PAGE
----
While the May 7 bond election may lack the entertainment value of a cattle drive or stock show, the biggest names in Fort Worth’s economic development community say the vote is just as essential to maintaining Cowtown’s character. 

If residents want the city to build greener pastures — a new library, fire stations, aquatic centers and improved streets — business leaders say they need to get out and vote.

“We all have the common goal of wanting Fort Worth to be its best,” said Anette Landeros, president and CEO of Fort Worth Hispanic Chamber of Commerce.

On May 7, voters will head to the polls to weigh in on five propositions for a bond package totalling $560 million. With early voting set to begin April 24, multiple economic development organizations are working together to support the bond, including the Fort Worth Chamber of Commerce; Fort Worth Metropolitan Black Chamber of Commerce; Downtown Fort Worth Inc.; Fort Worth Real Estate Council; and Fort Worth Hispanic Chamber of Commerce

“This is the first time we’ve worked collaboratively to help champion a bond package,” Landeros said.

A political action committee tied to the Fort Worth Chamber of Commerce is throwing its support behind the package. Money from the PAC is going toward mailers, social media advertisements and other outreach efforts, all aimed at educating residents and encouraging them to hit the polls. 

“Sometimes voting is intimidating,” Karen Fox, executive director of the Fort Worth Real Estate Council, said. “It’s busy, you don’t feel smart. But you don’t have to vote on everything. It’s OK.”

While city officials can provide information about bond proposals, they aren’t allowed by law to advocate for them. As a result, private entities, like the chambers of commerce, often step in to push for a bond’s passage. 

“We have supported over the years bonds for the county, Fort Worth ISD, and the city,” Fort Worth Chamber of Commerce CEO Brandom Gengelbach said. “The idea is that for these bonds to pass, there has to be a real effort to promote what the bond represents and entails, and why it’s important to vote for it.”

“The blocking and tackling of community development”

Support from the business community partially depended on assurances that the bond wouldn’t raise the tax rate, Gengelbach said. However, that doesn’t mean residents will receive lower tax bills. 

As property appraisals rise, they often outpace any reduction in property tax rates. In turn, Fort Worth ends up receiving more in property taxes than the city did the previous year. The city could also choose to retire its existing debt rather than replace it with new projects. Gengelbach, and the rest of the business community, argue this money is essential to keep pace with growth. 

“This is what I would consider the blocking and tackling of community development,” Gengelbach said. “If we don’t have the right roads and enough sewers, that is going to negatively impact our city.”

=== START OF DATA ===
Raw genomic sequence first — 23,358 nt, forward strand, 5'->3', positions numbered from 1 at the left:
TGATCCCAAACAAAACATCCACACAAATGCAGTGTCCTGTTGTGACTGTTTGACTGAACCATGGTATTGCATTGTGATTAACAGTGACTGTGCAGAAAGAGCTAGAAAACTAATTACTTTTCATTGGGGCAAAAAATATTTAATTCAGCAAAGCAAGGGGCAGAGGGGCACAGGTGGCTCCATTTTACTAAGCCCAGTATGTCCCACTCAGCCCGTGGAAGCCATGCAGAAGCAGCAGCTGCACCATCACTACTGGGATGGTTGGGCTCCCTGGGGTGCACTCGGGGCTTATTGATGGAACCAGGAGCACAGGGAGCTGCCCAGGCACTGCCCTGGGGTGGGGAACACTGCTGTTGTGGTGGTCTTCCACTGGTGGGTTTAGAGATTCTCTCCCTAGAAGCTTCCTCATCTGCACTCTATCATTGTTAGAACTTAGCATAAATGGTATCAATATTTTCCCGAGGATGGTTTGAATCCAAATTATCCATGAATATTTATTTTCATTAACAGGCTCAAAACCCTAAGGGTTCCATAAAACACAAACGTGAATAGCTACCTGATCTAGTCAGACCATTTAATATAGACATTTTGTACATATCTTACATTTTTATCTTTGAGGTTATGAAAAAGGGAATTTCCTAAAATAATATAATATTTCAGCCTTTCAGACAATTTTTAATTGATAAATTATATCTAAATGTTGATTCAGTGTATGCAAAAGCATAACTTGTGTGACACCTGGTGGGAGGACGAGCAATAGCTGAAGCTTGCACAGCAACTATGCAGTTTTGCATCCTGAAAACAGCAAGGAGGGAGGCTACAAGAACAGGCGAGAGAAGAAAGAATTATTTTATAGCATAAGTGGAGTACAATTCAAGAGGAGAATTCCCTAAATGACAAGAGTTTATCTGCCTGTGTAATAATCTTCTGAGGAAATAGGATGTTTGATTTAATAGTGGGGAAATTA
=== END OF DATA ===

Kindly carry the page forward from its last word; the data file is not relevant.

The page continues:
What is the city’s current tax rate?

The city set its tax rate at 73.25 cents per $100 of valuation. The city pays its debt, which includes bonds and tax notes, with a debt service tax rate of 14.75 cents per $100. The rest of the tax revenue is used for daily operations and maintenance. 

Among the largest asks is proposition A, which seeks to secure $360 million for streets and mobility-related projects. Fort Worth officials prioritized roads after input from residents, but business leaders said the improvements are vital for robust economic development, too.

“People are adding more and more cars to the streets and new developments to the land and we have to keep up with mobility demands,” Andy Taft, president of Downtown Fort Worth Inc., said. “And that includes transit and mass transit. So we have to keep investing in our transportation systems as we grow.”

The program also devotes over $123 million to parks. Devoting land and resources to parks is essential as the city continues to expand, Taft said.

“Downtown is everyone’s neighborhood,” he said. “There are some needed improvements at the water gardens which would be funded by the bond, and Heritage Park. I think that we’ve been successful in raising about half of the money needed for Heritage Park and the other half would be funded through the bond program.”

Engaging minority-owned contractors

While setting the bond’s priorities, Fort Worth considered equity for the first time. City staff want to address historic inequalities by investing heavily in minority-majority areas. 

A minority-majority area is a census block with a minority population of 50% or greater and a super minority-majority area is a census block with a minority population of 75% or greater. The prioritization committee also considered whether the project would improve racial and cultural disparities in the city as a whole.